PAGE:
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    ABSTRACT: Research employing aversive conditioning paradigms has elucidated the neurocircuitry involved in acquiring and diminishing fear responses. However, the factors underlying individual differences in fear acquisition and inhibition are not presently well understood. In this study, we explored whether the magnitude of individuals' acquired fear responses and the modulation of these responses via 2 fear reduction methods were correlated with structural differences in brain regions involved in affective processing. Physiological and structural magnetic resonance imaging data were obtained from experiments exploring extinction retention and intentional cognitive regulation. Our results identified 2 regions in which individual variation in brain structure correlated with subjects' fear-related arousal. Confirming previous results, increased thickness in ventromedial prefrontal cortex was correlated with the degree of extinction retention. Additionally, subjects with greater thickness in the posterior insula exhibited larger conditioned responses during acquisition. The data suggest a trend toward a negative correlation between amygdala volume and fear acquisition magnitude. There was no significant correlation between fear reduction via cognitive regulation and thickness in our prefrontal regions of interest. Acquisition and regulation measures were uncorrelated, suggesting that while certain individuals may have a propensity toward increased expression of conditioned fear, these responses can be diminished via both extinction and cognitive regulation.
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    • "Although increased activation of fear expression networks could result in subtle structural and chemical changes, which might increase the propensity to experience anxiety in the absence of identifiable triggers, it is also possible that developmental structural variations predispose individuals to experience exaggerated fear. In recombinant inbred strains of rats, strains with relatively small basolateral amygdala (BL) volumes exhibited stronger conditioned fear responses to both auditory tone and contextual stimuli, as compared to groups with larger BL (Yang et al., 2008), suggesting the possibility of a genetic contribution to the relationship between smaller amygdala volumes and increased fear proclivity. In other words, it remains unclear whether structural variations in the amygdala and orbitofrontal cortex are the result of experience dependent neuronal reorganization or whether genetically driven variations may predispose an individual to a heightened anxiety response. "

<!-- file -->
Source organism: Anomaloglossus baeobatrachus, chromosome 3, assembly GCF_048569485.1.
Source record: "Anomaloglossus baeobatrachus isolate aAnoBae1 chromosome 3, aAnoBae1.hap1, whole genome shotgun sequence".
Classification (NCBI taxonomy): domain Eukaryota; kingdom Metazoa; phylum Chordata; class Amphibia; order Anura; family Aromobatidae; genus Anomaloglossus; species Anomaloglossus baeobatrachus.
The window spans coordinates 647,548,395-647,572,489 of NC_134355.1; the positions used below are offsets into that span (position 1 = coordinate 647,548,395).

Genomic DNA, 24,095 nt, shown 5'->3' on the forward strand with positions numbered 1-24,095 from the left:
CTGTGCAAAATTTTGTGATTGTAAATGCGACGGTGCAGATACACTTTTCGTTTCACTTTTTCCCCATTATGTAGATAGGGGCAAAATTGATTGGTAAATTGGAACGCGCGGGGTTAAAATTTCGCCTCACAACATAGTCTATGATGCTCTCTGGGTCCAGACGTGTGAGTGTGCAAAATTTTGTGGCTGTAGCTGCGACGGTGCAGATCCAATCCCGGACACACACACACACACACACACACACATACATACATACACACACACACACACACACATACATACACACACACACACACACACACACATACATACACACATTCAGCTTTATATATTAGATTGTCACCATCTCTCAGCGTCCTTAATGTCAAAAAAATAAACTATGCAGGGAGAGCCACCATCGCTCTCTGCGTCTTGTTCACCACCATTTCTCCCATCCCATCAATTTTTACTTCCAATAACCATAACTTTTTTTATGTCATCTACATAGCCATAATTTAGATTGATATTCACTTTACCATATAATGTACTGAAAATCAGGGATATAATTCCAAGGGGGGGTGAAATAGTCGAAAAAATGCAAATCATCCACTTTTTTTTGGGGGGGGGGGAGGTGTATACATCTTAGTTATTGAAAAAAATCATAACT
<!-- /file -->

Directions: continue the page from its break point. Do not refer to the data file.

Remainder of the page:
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    • "However, chronic and unpredictable stressors can produce prolonged HPA axis activation with persistent elevated GC release (Sapolsky et al. 1986; Johnson et al. 1992). Chronic GC elevation is associated with pathologies, including depression and anxiety, immunological impairments, and nervous system damage, particularly involving the hippocampus in animals and humans (Sapolsky et al. 1990; Lange and Irle 2004; Yang et al. 2008). Chronic GC activation also increases prefrontal lobe vulnerability to inflammation (de Pablos et al. 2006), and higher baseline cortisol levels have been reported in patients with schizophrenia with a commensurate increase in negative symptoms during withdrawal from antipsychotic medications (Walker et al. 2008). "